The room they were now sitting in was a large one, lofty but dark, well furnished, principally with writing-tables and desks covered with papers and books. A wide sofa covered with red morocco evidently served Rogojin for a bed. On the table beside which the prince had been invited to seat himself lay some books; one containing a marker where the reader had left off, was a volume of Solovieff’s History. Some oil-paintings in worn gilded frames hung on the walls, but it was impossible to make out what subjects they represented, so blackened were they by smoke and age. One, a life-sized portrait, attracted the prince’s attention. It showed a man of about fifty, wearing a long riding-coat of German cut. He had two medals on his breast; his beard was white, short and thin; his face yellow and wrinkled, with a sly, suspicious expression in the eyes.

“Oh, aren’t you ashamed of yourself--aren’t you ashamed? Are you really the sort of woman you are trying to represent yourself to be? Is it possible?” The prince was now addressing Nastasia, in a tone of reproach, which evidently came from his very heart.
“At last he began to mount the steps; his legs were tied, so that he had to take very small steps. The priest, who seemed to be a wise man, had stopped talking now, and only held the cross for the wretched fellow to kiss. At the foot of the ladder he had been pale enough; but when he set foot on the scaffold at the top, his face suddenly became the colour of paper, positively like white notepaper. His legs must have become suddenly feeble and helpless, and he felt a choking in his throat--you know the sudden feeling one has in moments of terrible fear, when one does not lose one’s wits, but is absolutely powerless to move? If some dreadful thing were suddenly to happen; if a house were just about to fall on one;--don’t you know how one would long to sit down and shut one’s eyes and wait, and wait? Well, when this terrible feeling came over him, the priest quickly pressed the cross to his lips, without a word--a little silver cross it was--and he kept on pressing it to the man’s lips every second. And whenever the cross touched his lips, the eyes would open for a moment, and the legs moved once, and he kissed the cross greedily, hurriedly--just as though he were anxious to catch hold of something in case of its being useful to him afterwards, though he could hardly have had any connected religious thoughts at the time. And so up to the very block.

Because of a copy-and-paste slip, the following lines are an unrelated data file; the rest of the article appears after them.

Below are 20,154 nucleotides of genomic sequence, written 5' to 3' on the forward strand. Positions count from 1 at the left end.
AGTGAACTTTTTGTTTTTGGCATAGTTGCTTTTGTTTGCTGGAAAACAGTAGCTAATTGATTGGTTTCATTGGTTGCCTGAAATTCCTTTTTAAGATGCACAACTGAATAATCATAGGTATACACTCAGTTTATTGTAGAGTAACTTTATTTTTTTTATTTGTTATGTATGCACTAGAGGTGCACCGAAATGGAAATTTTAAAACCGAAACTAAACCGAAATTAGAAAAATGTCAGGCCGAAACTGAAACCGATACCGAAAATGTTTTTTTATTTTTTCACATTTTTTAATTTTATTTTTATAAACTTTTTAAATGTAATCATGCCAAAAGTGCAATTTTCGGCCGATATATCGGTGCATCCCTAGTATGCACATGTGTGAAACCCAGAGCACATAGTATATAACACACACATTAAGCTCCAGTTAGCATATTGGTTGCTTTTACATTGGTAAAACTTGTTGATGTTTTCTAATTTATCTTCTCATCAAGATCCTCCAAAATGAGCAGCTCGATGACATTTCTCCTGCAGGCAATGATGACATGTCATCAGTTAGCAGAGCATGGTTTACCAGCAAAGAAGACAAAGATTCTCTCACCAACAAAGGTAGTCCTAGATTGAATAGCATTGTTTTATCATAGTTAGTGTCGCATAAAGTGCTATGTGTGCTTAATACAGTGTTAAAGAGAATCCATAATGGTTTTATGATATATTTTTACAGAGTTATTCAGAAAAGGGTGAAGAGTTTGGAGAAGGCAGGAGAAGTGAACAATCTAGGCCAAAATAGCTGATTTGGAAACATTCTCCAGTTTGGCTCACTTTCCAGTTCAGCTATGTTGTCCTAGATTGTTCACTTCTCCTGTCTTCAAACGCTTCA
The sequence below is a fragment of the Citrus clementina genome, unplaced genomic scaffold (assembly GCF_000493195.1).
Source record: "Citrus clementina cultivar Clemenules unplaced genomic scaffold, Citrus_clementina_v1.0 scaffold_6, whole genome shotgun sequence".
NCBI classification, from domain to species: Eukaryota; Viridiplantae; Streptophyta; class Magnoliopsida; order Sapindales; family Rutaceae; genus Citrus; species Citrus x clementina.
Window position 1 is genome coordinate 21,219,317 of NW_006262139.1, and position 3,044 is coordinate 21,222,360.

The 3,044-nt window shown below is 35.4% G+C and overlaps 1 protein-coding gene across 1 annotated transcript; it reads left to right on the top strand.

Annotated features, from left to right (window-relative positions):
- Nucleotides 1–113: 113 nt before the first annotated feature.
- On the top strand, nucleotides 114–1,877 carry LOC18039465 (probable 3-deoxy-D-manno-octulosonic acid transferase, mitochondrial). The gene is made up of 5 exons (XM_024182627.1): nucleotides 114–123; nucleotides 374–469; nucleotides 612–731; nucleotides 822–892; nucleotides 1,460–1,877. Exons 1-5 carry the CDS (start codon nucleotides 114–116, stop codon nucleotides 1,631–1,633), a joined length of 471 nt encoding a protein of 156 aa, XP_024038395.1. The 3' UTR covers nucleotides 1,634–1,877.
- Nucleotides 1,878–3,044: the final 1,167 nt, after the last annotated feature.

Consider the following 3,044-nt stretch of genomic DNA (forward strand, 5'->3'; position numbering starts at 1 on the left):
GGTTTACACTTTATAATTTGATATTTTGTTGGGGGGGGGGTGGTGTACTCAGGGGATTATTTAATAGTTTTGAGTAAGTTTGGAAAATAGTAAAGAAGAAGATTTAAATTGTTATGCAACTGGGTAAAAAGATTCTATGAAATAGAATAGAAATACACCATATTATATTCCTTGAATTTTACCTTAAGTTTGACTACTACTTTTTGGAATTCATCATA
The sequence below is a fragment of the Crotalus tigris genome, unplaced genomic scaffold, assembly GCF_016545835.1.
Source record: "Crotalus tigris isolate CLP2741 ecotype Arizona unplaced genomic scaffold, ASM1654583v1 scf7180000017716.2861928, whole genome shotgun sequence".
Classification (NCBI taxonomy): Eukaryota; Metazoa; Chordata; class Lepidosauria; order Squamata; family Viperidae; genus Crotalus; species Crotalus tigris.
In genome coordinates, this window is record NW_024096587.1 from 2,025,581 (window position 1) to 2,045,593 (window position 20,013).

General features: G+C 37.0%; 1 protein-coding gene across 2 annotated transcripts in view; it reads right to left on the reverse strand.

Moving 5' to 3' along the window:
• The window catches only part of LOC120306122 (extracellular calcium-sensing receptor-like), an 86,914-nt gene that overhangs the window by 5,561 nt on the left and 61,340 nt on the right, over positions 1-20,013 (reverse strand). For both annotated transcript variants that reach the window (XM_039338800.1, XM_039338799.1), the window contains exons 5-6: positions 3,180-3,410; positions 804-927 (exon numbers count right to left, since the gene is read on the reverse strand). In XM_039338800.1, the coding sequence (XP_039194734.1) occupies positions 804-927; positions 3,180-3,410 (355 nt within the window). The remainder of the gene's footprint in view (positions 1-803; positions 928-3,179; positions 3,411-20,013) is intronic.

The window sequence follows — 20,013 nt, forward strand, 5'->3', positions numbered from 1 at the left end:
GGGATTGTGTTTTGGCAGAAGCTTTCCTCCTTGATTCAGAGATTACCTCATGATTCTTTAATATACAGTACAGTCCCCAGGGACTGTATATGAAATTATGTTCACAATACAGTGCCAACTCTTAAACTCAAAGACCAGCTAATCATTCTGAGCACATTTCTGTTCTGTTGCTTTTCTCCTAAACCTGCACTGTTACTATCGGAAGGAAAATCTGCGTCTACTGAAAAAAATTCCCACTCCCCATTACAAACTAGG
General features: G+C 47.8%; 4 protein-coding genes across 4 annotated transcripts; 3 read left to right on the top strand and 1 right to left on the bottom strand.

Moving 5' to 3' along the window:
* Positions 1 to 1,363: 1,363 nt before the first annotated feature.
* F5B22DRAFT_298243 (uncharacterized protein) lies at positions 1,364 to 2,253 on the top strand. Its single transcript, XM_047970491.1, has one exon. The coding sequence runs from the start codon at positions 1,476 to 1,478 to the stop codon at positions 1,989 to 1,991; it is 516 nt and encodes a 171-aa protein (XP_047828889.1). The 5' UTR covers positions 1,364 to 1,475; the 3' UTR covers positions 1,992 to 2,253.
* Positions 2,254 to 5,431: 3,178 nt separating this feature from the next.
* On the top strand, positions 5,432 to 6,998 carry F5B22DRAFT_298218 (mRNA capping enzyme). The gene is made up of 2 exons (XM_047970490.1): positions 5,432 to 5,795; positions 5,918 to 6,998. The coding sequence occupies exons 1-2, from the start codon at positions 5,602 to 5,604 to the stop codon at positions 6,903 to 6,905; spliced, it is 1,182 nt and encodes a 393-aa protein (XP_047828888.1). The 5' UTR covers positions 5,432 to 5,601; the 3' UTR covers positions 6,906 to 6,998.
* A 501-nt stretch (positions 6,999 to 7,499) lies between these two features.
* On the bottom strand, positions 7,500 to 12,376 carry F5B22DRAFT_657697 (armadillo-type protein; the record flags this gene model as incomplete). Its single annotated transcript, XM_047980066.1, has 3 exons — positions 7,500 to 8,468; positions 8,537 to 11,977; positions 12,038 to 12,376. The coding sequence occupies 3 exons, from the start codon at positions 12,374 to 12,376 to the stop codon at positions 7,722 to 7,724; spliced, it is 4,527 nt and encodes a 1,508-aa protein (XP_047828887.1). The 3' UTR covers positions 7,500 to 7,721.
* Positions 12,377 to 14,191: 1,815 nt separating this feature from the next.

“No, no, you needn’t do anything of the sort; you mustn’t hint gently at all. I’ll go down myself directly. I wish to apologize to this young man, because I hurt his feelings.”